A hodgepodge of students, Muslim admirers, critics and classic rock fans packed Science Center C yesterday to hear Yusuf Islam, formerly Cat Stevens, speak about his ongoing spiritual journey.
The speech, titled "In Search of the Center of the Universe," is part of the singer's tour of New York and Boston, which included a stop at Columbia University. The event was sponsored by the Harvard Islamic Society, the Islamic Society of Boston and the Harvard Foundation for Intercultural and Race Relations.
Frequently referencing both his own songs and the Koran, Islam described his youth as a rock star, his discovery of Islam, and how conversion has changed his life.
"You may be wondering why a rock star who had everything decided to come down from the stars, put his head on the ground, hang up his guitar and say goodbye to that kind of world," Islam said at the beginning of his speech.
Islam discussed his path from childhood in London to becoming a rock star during a time when British rock was at its height.
Born in London in 1948 with the name Stephen D. Georgiou, Islam changed his name to Cat Stevens before he released Mathew & Son in 1966, the first of several popular albums. He is best known for his 1970 album, Tea for the Tillerman, which included the hits "Wild World" and "Father and Son."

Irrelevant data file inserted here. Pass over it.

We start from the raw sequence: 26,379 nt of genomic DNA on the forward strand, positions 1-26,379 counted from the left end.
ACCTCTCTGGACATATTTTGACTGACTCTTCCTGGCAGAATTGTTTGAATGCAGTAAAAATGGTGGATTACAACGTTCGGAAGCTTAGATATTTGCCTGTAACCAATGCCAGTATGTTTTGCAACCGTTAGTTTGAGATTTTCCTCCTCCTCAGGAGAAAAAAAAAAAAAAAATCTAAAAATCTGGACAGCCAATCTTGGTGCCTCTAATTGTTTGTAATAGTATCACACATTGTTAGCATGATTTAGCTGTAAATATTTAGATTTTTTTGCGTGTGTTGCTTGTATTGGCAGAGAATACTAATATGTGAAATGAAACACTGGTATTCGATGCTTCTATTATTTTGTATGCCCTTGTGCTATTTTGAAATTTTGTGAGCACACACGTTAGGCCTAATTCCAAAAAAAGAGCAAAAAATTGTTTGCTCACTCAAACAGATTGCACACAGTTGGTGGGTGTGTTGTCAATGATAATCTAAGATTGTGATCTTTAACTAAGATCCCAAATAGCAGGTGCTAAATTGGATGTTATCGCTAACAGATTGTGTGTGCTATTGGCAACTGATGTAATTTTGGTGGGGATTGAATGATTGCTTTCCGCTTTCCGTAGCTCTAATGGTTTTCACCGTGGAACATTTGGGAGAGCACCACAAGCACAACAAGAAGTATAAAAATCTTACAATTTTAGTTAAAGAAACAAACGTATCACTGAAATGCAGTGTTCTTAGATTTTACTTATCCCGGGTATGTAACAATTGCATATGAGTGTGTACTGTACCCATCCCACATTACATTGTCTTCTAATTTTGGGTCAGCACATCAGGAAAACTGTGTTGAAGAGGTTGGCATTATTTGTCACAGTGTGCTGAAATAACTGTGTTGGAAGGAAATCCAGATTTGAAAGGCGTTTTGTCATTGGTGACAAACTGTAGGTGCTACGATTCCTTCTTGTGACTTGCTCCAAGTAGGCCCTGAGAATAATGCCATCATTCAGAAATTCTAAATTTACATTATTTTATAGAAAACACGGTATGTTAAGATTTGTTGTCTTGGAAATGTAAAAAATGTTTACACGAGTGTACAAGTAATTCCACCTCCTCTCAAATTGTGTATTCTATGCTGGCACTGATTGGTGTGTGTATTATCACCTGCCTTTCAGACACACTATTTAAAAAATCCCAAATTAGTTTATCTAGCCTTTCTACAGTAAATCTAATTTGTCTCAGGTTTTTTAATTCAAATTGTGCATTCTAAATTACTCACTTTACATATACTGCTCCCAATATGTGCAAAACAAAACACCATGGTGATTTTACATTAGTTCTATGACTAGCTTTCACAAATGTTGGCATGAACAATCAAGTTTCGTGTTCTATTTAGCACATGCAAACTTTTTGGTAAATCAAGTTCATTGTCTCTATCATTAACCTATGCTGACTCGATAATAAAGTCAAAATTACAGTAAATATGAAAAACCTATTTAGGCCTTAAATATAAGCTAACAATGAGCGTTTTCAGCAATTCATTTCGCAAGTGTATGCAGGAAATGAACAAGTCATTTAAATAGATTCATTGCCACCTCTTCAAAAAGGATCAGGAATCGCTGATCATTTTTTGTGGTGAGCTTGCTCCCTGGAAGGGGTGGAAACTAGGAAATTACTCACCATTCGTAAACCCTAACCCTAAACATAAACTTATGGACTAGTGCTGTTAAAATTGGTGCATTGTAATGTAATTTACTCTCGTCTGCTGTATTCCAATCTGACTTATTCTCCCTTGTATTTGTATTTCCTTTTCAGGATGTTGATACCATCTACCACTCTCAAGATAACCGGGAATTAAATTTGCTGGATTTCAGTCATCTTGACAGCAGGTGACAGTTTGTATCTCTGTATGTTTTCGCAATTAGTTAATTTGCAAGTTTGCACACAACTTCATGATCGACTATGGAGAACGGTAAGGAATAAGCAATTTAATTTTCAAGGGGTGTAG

But Islam said he was unsatisfied with the fast-paced lifestyle of a rock star. After a bout with tuberculosis at age 19, he began what he described as a "spiritual quest" that culminated in his conversion to the Muslim faith in 1977. At that point, he also changed his name.
Islam said the public has never understood his conversion and has continued to have many misconceptions about his life.
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